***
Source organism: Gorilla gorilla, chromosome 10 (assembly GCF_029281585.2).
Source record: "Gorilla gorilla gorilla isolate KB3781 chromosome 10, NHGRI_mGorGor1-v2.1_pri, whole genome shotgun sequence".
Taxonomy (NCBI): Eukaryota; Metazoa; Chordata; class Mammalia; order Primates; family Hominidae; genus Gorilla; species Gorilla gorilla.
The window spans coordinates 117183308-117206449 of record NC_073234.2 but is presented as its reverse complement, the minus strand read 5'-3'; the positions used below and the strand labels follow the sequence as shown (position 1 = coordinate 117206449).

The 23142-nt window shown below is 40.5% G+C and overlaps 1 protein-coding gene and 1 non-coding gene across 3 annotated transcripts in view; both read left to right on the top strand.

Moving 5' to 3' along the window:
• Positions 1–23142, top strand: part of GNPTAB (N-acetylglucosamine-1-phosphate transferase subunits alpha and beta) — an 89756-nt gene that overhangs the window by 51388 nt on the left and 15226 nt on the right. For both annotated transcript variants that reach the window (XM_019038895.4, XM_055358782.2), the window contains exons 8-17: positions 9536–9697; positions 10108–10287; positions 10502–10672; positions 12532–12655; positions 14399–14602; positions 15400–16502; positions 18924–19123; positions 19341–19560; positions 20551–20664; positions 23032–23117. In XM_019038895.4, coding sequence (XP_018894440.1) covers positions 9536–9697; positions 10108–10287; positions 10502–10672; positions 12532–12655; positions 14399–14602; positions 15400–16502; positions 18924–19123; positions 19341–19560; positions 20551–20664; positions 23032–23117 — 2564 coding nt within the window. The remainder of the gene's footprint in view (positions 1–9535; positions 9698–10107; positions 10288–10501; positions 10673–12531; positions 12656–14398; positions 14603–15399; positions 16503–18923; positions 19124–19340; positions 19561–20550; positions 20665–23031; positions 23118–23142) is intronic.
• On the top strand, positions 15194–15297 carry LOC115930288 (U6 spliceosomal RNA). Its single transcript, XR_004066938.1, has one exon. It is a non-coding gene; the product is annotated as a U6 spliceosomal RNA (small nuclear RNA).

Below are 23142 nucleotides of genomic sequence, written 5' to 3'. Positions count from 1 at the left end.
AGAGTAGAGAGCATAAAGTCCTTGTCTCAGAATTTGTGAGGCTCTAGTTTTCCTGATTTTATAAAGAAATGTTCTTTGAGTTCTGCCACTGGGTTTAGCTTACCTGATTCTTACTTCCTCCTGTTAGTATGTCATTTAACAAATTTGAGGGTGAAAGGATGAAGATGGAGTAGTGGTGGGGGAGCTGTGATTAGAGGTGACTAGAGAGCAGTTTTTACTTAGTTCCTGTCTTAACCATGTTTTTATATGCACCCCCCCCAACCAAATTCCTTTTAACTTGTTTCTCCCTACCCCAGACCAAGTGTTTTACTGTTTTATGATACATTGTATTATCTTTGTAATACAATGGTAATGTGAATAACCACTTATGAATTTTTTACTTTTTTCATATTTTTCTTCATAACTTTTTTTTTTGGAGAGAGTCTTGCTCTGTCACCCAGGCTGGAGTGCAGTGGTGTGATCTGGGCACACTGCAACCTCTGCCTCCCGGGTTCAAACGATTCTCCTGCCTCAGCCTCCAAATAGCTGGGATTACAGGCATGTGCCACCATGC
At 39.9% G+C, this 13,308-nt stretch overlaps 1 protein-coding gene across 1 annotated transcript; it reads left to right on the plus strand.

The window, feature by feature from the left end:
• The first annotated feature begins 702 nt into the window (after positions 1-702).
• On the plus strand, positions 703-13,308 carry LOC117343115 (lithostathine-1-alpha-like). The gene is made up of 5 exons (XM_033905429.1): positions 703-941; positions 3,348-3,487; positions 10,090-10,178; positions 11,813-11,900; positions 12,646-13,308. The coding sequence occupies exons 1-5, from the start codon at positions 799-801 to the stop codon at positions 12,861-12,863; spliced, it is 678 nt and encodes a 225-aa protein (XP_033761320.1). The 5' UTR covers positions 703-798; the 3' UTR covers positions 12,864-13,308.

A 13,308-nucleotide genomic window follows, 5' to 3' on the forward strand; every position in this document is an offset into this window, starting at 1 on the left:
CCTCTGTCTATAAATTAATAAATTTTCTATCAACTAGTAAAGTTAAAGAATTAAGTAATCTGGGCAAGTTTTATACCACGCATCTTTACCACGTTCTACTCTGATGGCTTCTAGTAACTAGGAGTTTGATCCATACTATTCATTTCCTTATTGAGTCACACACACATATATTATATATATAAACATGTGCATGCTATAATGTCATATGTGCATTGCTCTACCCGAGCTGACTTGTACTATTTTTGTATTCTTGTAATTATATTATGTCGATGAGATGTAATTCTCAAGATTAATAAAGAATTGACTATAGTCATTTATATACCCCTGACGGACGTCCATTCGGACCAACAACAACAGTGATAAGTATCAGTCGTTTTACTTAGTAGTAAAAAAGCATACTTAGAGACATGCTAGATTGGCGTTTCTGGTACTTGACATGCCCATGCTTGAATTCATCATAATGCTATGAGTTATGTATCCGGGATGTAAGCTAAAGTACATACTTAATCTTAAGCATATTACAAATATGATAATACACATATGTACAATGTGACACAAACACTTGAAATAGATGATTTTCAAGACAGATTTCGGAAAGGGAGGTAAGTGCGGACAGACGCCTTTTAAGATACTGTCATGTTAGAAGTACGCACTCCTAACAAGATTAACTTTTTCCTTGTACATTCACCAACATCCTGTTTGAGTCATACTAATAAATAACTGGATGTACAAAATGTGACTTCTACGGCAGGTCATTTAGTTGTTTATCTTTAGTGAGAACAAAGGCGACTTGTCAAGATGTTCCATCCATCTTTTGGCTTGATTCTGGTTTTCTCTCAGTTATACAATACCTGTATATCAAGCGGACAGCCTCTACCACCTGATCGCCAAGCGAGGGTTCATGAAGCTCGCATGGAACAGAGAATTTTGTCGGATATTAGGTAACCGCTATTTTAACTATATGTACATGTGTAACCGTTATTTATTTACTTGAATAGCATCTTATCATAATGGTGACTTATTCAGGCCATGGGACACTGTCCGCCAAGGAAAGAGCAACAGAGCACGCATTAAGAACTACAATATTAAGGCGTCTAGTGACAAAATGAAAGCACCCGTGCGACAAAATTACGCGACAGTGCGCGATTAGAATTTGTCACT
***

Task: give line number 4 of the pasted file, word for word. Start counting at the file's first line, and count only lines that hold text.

The window spans coordinates 117183308-117206449 of record NC_073234.2 but is presented as its reverse complement, the minus strand read 5'-3'; the positions used below and the strand labels follow the sequence as shown (position 1 = coordinate 117206449).